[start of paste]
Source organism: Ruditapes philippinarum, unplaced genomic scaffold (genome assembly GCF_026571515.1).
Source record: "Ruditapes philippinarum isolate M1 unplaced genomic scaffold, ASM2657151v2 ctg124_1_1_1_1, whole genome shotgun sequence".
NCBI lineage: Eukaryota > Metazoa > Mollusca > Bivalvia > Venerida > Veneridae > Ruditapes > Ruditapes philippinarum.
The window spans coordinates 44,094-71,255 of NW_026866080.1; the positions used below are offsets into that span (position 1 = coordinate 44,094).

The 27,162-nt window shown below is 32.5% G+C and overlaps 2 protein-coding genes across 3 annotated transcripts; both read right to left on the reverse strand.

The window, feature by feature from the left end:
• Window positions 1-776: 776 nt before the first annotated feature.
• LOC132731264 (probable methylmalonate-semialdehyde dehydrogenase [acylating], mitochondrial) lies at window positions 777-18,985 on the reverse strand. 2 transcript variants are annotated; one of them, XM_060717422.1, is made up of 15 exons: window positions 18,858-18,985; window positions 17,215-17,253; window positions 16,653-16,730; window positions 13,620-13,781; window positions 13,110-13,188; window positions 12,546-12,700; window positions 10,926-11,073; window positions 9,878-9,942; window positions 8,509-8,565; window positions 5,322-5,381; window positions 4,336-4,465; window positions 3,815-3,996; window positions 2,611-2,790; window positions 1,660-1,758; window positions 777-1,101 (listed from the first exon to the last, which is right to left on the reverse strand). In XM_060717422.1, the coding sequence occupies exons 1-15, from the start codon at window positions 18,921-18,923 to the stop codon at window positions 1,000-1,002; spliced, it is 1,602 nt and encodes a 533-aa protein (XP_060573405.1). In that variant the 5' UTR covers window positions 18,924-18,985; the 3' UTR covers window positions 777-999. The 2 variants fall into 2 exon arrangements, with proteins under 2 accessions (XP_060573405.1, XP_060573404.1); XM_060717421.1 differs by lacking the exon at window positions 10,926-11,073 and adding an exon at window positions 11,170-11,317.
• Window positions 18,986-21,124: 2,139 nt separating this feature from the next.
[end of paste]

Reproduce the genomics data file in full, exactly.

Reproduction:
Source organism: Ruditapes philippinarum, unplaced genomic scaffold (genome assembly GCF_026571515.1).
Source record: "Ruditapes philippinarum isolate M1 unplaced genomic scaffold, ASM2657151v2 ctg124_1_1_1_1, whole genome shotgun sequence".
NCBI lineage: Eukaryota > Metazoa > Mollusca > Bivalvia > Venerida > Veneridae > Ruditapes > Ruditapes philippinarum.
The window spans coordinates 44,094-71,255 of NW_026866080.1; the positions used below are offsets into that span (position 1 = coordinate 44,094).

The 27,162-nt window shown below is 32.5% G+C and overlaps 2 protein-coding genes across 3 annotated transcripts; both read right to left on the reverse strand.

The window, feature by feature from the left end:
• Window positions 1-776: 776 nt before the first annotated feature.
• LOC132731264 (probable methylmalonate-semialdehyde dehydrogenase [acylating], mitochondrial) lies at window positions 777-18,985 on the reverse strand. 2 transcript variants are annotated; one of them, XM_060717422.1, is made up of 15 exons: window positions 18,858-18,985; window positions 17,215-17,253; window positions 16,653-16,730; window positions 13,620-13,781; window positions 13,110-13,188; window positions 12,546-12,700; window positions 10,926-11,073; window positions 9,878-9,942; window positions 8,509-8,565; window positions 5,322-5,381; window positions 4,336-4,465; window positions 3,815-3,996; window positions 2,611-2,790; window positions 1,660-1,758; window positions 777-1,101 (listed from the first exon to the last, which is right to left on the reverse strand). In XM_060717422.1, the coding sequence occupies exons 1-15, from the start codon at window positions 18,921-18,923 to the stop codon at window positions 1,000-1,002; spliced, it is 1,602 nt and encodes a 533-aa protein (XP_060573405.1). In that variant the 5' UTR covers window positions 18,924-18,985; the 3' UTR covers window positions 777-999. The 2 variants fall into 2 exon arrangements, with proteins under 2 accessions (XP_060573405.1, XP_060573404.1); XM_060717421.1 differs by lacking the exon at window positions 10,926-11,073 and adding an exon at window positions 11,170-11,317.
• Window positions 18,986-21,124: 2,139 nt separating this feature from the next.